While most people outside of Texas think concealed carry is something best left in the wild west era, for most Texans, it is a part of everyday life.
Regardless of your stance, there is a law on the Texas books that affects the evacuees of Hurricane Harvey that conceal or open carry their firearm.
In 2007, the Texas legislature passed the “Emergency Powers Act”, which coincided with the arrival of Hurricane Katrina and the (alleged) confiscation of firearms by the local and state police departments during the evacuation process.
In the act, written by Senator John Carona (R-Dallas) and with Rep. Frank Corte (R-San Antonio), all Texans are granted “safe passage” of their legally concealed or open carry firearm in times of evacuation.
The bill, available online here, states “a peace officer, during a state of disaster or a state of emergency, (may) disarm an individual lawfully carrying or possessing any firearm or ammunition if the officer reasonably believes it necessary for the protection of the officer or another individual. The bill requires the officer to return the firearm or ammunition to the individual before ceasing to detain the individual unless the officer arrests the individual or seizes the firearm as evidence in a criminal investigation.”
Shelters may have their own rules regarding firearms carry (concealed or open) for admission, but legally, all Texans can retain their firearm(s) while evacuating pending the exceptions noted in the bill.
Southwest Airlines has had a website to donate Rapid Rewards points for awhile now (AKA: frequent flier miles), but with hurricane Harvey hitting Houston, now might be a good time for those fortunate enough to have thousands of unused points to make a big difference.
On the Southwest Airlines Rapid Rewards donation site, you can donate to All Hands Volunteers, The American Red Cross, Team Rubicon, The Mission Continues, and Ronald McDonald House. Any of these five charities will be in Houston (if not already) helping get the city back on its’ feet. Details on the organizations and their mission statements are on the Southwest Airlines donation website as well.
You can also donate to The Dream Foundation, Honor Flight Network, Make A Wish, or the Student Conservation Association on the same website.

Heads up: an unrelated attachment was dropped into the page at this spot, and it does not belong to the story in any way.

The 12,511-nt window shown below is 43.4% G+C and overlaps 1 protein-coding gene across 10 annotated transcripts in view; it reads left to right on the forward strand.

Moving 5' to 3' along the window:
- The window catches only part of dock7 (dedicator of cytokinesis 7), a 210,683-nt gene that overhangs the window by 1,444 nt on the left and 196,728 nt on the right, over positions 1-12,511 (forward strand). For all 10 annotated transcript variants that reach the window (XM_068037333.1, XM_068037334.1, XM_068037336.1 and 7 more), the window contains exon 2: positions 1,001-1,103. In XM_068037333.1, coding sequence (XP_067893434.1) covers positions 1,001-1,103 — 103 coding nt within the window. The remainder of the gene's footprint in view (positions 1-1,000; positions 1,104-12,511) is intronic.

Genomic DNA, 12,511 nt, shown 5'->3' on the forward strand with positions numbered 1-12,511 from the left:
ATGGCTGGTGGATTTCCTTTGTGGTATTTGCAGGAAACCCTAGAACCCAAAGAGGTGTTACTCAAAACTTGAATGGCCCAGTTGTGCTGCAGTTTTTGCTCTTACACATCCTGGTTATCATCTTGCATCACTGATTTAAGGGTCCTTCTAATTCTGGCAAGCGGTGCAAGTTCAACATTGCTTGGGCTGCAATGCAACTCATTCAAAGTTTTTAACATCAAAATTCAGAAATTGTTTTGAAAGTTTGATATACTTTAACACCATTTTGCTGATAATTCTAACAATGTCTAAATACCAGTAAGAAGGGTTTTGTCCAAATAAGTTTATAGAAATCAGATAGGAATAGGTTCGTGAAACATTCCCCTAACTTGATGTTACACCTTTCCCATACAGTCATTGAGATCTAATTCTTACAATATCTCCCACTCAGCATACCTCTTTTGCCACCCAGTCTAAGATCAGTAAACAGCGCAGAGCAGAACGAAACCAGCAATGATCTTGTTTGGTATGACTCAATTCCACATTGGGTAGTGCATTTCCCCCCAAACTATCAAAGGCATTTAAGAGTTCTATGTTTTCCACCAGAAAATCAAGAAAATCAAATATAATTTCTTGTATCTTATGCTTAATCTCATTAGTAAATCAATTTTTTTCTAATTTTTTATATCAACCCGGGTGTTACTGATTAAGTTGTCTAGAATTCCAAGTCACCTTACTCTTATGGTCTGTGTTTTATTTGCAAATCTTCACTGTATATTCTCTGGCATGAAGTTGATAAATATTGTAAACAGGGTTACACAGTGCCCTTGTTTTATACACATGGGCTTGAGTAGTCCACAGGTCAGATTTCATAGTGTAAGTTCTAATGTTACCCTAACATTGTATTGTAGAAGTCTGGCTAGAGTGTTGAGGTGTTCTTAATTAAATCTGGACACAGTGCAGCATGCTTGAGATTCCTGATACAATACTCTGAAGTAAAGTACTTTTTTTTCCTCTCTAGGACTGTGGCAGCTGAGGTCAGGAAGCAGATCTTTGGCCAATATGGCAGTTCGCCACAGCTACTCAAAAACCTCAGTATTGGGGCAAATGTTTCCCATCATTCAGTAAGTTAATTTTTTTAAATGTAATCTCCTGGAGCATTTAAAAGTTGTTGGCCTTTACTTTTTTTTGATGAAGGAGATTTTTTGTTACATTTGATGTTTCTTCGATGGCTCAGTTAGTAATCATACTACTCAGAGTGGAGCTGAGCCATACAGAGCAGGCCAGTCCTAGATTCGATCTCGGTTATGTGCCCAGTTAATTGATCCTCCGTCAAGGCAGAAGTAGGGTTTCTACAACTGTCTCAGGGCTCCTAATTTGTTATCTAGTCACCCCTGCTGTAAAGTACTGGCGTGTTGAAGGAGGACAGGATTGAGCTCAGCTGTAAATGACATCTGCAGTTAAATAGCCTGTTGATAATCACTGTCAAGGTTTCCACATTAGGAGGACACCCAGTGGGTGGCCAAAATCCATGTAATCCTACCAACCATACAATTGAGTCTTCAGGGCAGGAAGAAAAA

According to a recent press release, those sheltering at the George R. Brown Convention Center in Houston “will have medical care on-site through a 250-bed Federal Medical Station established by the U.S. Department of Health and Human Services (HHS) at the request of the State Department of Health.”
“The Federal Medical Station is scheduled to be operational Wednesday.”
“HHS has additional Federal Medical Stations available for patient care in Texas, and has positioned two 250-bed Federal Medical Stations in Baton Rouge ready to be deployed in Louisiana should state officials determine they are needed.”
HHS has also “activated its Disaster Distress Helpline, a toll-free call center, that is available at 1-800-985-5990 to aid people in coping with the behavioral health effects of the storm and help people in impacted areas connect with local behavioral health professionals.”
The U.S. Department of Health and Human Services (HHS) has set up a National DIsaster Distress Helpline for Hurricane Harvey.
This toll-free, multilingual, crisis support service is available 24/7 via telephone (1-800-985-5990) and SMS (text ‘TalkWithUs’ to 66746).
On the helpline website, the HHS states “When disaster strikes, often people react with increased anxiety, worry and anger. With support from community and family, most of us bounce back. However, some may need extra assistance to cope with unfolding events and uncertainties. If you are experiencing emotional distress due to the storm, call the National Disaster Distress Helpline. The Disaster Distress Helpline puts people in need of counseling on the path to recovery. Our staff members provide counseling and support before, during, and after disasters and refer people to local disaster-related resources for follow-up care and support.”
According to another press release, HHS is also working on local efforts for Texas and Louisiana in response to Hurricane Harvey by calling in “460 National Disaster Medical System staff, including community doctors, nurses, and other medical personnel from around the country, to be in place ahead of the storm and ready to respond when and where needed.”
THe HHS site dedicated to Hurricane Harvey is here.
This is the stuff of nightmares.
Corpus Christi. Houston. Austin. San Antonio. Kingsville. College Station. All under Hurricane Harvey (via the iOS “Storm” app)